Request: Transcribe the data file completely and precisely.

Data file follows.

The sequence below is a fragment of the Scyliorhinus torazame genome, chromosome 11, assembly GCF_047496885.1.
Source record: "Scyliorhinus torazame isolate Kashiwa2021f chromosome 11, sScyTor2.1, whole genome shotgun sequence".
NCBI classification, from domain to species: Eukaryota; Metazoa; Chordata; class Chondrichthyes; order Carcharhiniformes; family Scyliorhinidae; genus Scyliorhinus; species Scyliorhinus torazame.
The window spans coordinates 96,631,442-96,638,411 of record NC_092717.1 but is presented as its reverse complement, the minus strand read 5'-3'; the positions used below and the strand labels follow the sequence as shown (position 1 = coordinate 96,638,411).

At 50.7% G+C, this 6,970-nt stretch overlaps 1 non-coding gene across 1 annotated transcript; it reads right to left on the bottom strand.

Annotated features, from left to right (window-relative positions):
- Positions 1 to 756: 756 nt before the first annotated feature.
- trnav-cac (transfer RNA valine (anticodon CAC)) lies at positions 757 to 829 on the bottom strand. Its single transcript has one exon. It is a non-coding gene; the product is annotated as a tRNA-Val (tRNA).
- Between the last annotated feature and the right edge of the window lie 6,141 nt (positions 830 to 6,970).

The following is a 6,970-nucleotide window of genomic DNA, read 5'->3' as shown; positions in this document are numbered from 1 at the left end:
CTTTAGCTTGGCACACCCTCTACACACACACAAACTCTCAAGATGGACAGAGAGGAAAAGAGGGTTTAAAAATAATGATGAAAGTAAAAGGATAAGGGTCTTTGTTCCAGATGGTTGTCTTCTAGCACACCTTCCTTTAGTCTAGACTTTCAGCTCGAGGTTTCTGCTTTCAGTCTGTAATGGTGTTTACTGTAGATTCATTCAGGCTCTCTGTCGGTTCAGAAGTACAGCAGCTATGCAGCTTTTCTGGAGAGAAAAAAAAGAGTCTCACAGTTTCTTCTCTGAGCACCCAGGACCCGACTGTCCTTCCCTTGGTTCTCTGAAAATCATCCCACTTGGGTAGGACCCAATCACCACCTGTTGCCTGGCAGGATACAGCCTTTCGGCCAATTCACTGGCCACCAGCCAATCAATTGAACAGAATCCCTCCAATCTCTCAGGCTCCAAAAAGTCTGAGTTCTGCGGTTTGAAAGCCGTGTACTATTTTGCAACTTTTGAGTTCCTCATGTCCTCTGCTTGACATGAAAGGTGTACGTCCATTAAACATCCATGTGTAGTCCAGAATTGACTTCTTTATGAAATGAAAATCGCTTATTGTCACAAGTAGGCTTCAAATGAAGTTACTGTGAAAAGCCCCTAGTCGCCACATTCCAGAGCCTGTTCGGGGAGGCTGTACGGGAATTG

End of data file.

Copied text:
The sequence below is a fragment of the Scyliorhinus torazame genome, chromosome 11, assembly GCF_047496885.1.
Source record: "Scyliorhinus torazame isolate Kashiwa2021f chromosome 11, sScyTor2.1, whole genome shotgun sequence".
NCBI classification, from domain to species: Eukaryota; Metazoa; Chordata; class Chondrichthyes; order Carcharhiniformes; family Scyliorhinidae; genus Scyliorhinus; species Scyliorhinus torazame.
The window spans coordinates 96,631,442-96,638,411 of record NC_092717.1 but is presented as its reverse complement, the minus strand read 5'-3'; the positions used below and the strand labels follow the sequence as shown (position 1 = coordinate 96,638,411).

At 50.7% G+C, this 6,970-nt stretch overlaps 1 non-coding gene across 1 annotated transcript; it reads right to left on the bottom strand.

Annotated features, from left to right (window-relative positions):
- Positions 1 to 756: 756 nt before the first annotated feature.
- trnav-cac (transfer RNA valine (anticodon CAC)) lies at positions 757 to 829 on the bottom strand. Its single transcript has one exon. It is a non-coding gene; the product is annotated as a tRNA-Val (tRNA).
- Between the last annotated feature and the right edge of the window lie 6,141 nt (positions 830 to 6,970).

The following is a 6,970-nucleotide window of genomic DNA, read 5'->3' as shown; positions in this document are numbered from 1 at the left end:
CTTTAGCTTGGCACACCCTCTACACACACACAAACTCTCAAGATGGACAGAGAGGAAAAGAGGGTTTAAAAATAATGATGAAAGTAAAAGGATAAGGGTCTTTGTTCCAGATGGTTGTCTTCTAGCACACCTTCCTTTAGTCTAGACTTTCAGCTCGAGGTTTCTGCTTTCAGTCTGTAATGGTGTTTACTGTAGATTCATTCAGGCTCTCTGTCGGTTCAGAAGTACAGCAGCTATGCAGCTTTTCTGGAGAGAAAAAAAAGAGTCTCACAGTTTCTTCTCTGAGCACCCAGGACCCGACTGTCCTTCCCTTGGTTCTCTGAAAATCATCCCACTTGGGTAGGACCCAATCACCACCTGTTGCCTGGCAGGATACAGCCTTTCGGCCAATTCACTGGCCACCAGCCAATCAATTGAACAGAATCCCTCCAATCTCTCAGGCTCCAAAAAGTCTGAGTTCTGCGGTTTGAAAGCCGTGTACTATTTTGCAACTTTTGAGTTCCTCATGTCCTCTGCTTGACATGAAAGGTGTACGTCCATTAAACATCCATGTGTAGTCCAGAATTGACTTCTTTATGAAATGAAAATCGCTTATTGTCACAAGTAGGCTTCAAATGAAGTTACTGTGAAAAGCCCCTAGTCGCCACATTCCAGAGCCTGTTCGGGGAGGCTGTACGGGAATTG